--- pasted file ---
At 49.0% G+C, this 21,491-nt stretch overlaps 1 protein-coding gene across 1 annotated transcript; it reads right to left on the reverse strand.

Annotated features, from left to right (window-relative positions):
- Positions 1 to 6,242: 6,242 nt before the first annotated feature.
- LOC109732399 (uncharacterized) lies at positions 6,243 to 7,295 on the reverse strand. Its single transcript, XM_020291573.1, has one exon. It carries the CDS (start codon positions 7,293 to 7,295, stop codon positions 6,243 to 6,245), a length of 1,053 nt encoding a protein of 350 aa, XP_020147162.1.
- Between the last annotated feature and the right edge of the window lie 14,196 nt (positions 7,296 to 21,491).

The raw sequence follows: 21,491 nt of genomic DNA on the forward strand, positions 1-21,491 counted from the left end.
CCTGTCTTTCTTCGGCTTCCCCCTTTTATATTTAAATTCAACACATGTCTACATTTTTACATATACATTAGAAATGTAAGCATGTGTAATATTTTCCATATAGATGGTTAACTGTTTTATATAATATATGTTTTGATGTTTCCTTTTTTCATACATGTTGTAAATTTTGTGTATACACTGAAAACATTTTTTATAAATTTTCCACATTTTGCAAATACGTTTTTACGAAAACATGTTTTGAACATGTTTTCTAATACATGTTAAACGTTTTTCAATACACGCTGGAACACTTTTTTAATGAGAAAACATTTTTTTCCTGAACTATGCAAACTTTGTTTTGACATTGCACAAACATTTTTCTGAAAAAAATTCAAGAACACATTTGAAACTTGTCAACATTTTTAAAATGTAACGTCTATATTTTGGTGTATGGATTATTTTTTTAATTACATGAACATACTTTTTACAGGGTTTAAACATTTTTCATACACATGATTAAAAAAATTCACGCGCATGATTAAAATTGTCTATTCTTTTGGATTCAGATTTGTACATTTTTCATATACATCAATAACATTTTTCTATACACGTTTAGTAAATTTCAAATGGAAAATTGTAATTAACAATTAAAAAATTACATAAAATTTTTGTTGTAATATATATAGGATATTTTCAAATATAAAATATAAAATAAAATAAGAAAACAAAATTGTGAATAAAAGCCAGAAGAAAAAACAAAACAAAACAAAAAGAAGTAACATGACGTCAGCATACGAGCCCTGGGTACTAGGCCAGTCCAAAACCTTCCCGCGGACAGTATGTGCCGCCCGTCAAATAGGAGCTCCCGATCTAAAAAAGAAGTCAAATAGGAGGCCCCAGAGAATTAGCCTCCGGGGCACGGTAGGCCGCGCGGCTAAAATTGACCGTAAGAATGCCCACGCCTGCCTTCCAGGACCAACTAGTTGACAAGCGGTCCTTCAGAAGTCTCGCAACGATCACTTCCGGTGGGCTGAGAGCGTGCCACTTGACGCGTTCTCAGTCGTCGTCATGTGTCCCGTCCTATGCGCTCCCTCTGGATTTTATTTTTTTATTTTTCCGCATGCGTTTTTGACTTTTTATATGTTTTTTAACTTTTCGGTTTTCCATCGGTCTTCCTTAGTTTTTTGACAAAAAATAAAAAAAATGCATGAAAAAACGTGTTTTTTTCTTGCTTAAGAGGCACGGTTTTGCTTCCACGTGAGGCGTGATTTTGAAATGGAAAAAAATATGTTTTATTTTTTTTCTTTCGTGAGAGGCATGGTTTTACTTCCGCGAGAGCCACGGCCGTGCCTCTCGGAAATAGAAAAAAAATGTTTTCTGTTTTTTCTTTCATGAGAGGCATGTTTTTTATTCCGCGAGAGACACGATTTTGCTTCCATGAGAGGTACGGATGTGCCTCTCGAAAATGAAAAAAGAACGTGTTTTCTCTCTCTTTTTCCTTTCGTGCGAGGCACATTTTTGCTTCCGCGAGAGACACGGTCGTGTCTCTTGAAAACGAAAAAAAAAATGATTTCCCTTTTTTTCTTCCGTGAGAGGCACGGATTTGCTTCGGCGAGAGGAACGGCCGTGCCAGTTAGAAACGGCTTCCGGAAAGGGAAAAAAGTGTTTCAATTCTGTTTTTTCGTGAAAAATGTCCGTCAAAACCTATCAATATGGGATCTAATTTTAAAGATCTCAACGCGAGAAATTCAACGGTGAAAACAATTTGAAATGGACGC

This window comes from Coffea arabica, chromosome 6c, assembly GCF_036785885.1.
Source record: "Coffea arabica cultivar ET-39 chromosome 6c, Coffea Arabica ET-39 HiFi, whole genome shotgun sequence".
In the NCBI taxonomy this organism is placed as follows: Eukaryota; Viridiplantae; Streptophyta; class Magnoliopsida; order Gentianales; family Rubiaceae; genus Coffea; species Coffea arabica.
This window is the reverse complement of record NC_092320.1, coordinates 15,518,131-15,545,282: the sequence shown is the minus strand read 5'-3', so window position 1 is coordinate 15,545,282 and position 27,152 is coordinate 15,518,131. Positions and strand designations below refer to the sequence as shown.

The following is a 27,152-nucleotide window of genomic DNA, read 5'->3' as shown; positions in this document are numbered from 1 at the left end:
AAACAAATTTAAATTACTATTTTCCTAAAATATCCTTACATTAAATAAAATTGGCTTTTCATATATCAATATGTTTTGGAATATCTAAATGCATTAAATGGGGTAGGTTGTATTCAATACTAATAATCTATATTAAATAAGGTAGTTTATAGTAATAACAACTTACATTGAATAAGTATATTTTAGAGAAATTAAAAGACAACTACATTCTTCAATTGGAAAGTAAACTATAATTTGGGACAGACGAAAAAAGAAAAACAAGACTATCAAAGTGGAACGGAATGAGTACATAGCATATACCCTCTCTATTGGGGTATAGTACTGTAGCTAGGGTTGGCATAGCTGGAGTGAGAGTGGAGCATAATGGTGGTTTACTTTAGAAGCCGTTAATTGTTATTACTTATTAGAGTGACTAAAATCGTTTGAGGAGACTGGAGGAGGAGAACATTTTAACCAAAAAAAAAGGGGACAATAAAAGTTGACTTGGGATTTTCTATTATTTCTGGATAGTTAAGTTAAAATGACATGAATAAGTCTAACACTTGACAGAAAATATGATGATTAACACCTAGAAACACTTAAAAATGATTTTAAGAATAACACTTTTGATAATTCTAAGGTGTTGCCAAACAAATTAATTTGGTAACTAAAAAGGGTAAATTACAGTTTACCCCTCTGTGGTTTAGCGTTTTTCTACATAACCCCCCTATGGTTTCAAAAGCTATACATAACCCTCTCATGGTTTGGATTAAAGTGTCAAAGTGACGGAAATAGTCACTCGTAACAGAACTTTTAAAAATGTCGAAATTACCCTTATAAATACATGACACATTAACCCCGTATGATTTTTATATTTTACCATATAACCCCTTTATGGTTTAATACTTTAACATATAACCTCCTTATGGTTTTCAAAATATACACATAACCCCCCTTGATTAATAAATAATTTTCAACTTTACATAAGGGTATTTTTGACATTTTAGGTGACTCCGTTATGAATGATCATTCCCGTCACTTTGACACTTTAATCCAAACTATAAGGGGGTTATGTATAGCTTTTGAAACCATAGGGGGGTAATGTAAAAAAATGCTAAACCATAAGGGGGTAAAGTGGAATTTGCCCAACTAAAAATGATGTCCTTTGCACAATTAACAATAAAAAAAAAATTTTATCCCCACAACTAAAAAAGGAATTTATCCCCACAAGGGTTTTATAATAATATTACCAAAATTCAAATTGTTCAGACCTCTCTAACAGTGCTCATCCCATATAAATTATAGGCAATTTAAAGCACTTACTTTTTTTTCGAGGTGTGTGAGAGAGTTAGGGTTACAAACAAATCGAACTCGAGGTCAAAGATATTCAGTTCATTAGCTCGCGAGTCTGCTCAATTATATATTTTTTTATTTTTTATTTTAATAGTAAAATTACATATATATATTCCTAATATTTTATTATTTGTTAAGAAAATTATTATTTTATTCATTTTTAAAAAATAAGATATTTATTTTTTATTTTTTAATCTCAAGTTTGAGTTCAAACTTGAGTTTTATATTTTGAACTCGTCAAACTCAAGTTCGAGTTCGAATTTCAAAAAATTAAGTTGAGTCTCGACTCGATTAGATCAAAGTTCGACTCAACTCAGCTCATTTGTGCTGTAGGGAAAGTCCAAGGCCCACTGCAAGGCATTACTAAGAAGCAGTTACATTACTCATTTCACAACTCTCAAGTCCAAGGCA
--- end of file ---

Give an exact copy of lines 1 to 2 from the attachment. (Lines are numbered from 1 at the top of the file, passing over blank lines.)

At 49.0% G+C, this 21,491-nt stretch overlaps 1 protein-coding gene across 1 annotated transcript; it reads right to left on the reverse strand.

Annotated features, from left to right (window-relative positions):